"We need to work to make sure that we can put at rest that kind of fear."

The West Virginia Census headquarters is finding that the online-only application process may be slowing the hiring process in the southern coalfields.

"We used to bring people to a church or a library and they would complete their (application) forms," Armstrong said. "Now, people have to apply online.

"That is the only way of doing it. Together, we need to find ways in which we can assist people to apply online."

Armstrong and a representative of U.S. Sen. Joe Manchin's office reported Tuesday that Manchin has hosted two job fairs, offering a centralized location for workers to apply for the Census jobs online, and that he is planning a few more.

Armstrong said that the online application process, however, involves multiple steps, requiring applicants to stay in an interactive relationship with the Census Bureau online. Many applicants are giving up and not completing the process.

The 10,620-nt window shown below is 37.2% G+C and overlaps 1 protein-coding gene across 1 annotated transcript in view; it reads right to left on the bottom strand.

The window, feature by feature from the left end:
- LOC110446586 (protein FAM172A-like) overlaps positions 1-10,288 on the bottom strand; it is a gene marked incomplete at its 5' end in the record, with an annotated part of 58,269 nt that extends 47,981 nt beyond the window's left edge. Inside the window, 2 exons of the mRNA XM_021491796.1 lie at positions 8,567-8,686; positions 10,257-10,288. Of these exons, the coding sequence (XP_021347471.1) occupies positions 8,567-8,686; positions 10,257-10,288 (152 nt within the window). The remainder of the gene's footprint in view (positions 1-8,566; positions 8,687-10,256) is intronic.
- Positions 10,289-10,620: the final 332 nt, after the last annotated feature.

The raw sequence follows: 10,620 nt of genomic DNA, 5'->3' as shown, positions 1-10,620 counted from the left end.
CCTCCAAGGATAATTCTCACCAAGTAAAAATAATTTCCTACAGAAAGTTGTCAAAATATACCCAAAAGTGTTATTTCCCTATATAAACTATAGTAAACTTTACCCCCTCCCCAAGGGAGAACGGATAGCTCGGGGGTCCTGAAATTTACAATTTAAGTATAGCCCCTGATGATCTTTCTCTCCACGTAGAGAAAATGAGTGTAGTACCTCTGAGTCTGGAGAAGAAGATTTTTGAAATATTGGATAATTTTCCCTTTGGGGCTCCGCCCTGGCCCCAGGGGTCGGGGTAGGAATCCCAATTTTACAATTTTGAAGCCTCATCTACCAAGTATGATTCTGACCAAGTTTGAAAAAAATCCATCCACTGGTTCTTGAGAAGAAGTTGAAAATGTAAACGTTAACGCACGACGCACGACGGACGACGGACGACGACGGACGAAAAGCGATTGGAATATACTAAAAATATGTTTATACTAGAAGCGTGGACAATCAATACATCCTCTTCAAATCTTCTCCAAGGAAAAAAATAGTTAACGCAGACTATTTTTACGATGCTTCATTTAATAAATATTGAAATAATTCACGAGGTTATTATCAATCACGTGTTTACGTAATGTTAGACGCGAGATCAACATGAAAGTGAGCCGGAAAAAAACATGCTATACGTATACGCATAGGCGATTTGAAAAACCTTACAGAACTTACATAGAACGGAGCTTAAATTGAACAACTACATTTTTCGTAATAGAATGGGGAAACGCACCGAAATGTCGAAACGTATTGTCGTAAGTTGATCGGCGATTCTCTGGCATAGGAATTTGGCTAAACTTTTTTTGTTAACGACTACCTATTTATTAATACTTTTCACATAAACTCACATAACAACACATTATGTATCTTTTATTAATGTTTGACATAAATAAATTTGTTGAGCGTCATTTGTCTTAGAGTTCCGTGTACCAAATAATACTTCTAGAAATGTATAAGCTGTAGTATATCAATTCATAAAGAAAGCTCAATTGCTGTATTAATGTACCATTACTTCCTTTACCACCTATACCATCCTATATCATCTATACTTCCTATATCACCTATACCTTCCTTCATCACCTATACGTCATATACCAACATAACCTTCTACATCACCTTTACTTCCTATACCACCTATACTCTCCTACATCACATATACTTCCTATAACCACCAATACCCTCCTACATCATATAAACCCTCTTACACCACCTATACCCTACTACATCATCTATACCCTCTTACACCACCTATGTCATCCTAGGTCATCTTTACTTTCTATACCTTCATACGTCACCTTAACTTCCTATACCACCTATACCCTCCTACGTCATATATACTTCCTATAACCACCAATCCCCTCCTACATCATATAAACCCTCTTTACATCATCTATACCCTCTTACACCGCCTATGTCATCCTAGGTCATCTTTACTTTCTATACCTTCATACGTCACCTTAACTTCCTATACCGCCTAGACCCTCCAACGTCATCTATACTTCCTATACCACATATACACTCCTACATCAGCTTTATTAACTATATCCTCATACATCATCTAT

On March 11, Connie Mills of the Census Bureau appeared at a Beckley Common Council meeting to ask for help in finding workers to fill temporary jobs that pay $12 to $15 an hour and range from 25 to 40 hours per week.

Rappold on Tuesday encouraged local workers to apply for the Census jobs.

"Go to the library to access a computer, if you don't have one at home," he said.

He urged West Virginians not to be afraid to ask for guidance to complete the electronic application process.

"It's today's world, it's the most effective way to accomplish what we're trying to do," he said.

Applicants may start the process by visiting

©2019 The Register-Herald (Beckley, W.Va.). Distributed by Tribune Content Agency, LLC.